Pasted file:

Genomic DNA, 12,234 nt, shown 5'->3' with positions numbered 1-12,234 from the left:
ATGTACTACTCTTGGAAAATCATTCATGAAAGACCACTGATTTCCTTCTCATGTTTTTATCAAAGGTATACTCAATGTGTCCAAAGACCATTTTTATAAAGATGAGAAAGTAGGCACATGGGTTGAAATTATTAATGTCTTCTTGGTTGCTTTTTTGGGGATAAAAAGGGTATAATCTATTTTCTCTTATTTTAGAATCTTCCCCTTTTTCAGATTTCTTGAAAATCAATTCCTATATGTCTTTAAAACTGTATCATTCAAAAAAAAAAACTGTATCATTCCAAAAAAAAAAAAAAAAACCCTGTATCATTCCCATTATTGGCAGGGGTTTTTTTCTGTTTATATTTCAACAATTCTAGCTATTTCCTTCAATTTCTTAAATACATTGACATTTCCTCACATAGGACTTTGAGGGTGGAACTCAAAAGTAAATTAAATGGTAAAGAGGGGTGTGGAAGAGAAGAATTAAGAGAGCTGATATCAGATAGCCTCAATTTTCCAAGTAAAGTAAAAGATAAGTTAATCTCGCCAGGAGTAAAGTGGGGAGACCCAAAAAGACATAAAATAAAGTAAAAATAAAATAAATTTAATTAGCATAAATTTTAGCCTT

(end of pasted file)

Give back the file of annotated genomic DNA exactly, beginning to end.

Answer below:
Genomic DNA, 12,234 nt, shown 5'->3' with positions numbered 1-12,234 from the left:
ATGTACTACTCTTGGAAAATCATTCATGAAAGACCACTGATTTCCTTCTCATGTTTTTATCAAAGGTATACTCAATGTGTCCAAAGACCATTTTTATAAAGATGAGAAAGTAGGCACATGGGTTGAAATTATTAATGTCTTCTTGGTTGCTTTTTTGGGGATAAAAAGGGTATAATCTATTTTCTCTTATTTTAGAATCTTCCCCTTTTTCAGATTTCTTGAAAATCAATTCCTATATGTCTTTAAAACTGTATCATTCAAAAAAAAAAACTGTATCATTCCAAAAAAAAAAAAAAAAACCCTGTATCATTCCCATTATTGGCAGGGGTTTTTTTCTGTTTATATTTCAACAATTCTAGCTATTTCCTTCAATTTCTTAAATACATTGACATTTCCTCACATAGGACTTTGAGGGTGGAACTCAAAAGTAAATTAAATGGTAAAGAGGGGTGTGGAAGAGAAGAATTAAGAGAGCTGATATCAGATAGCCTCAATTTTCCAAGTAAAGTAAAAGATAAGTTAATCTCGCCAGGAGTAAAGTGGGGAGACCCAAAAAGACATAAAATAAAGTAAAAATAAAATAAATTTAATTAGCATAAATTTTAGCCTT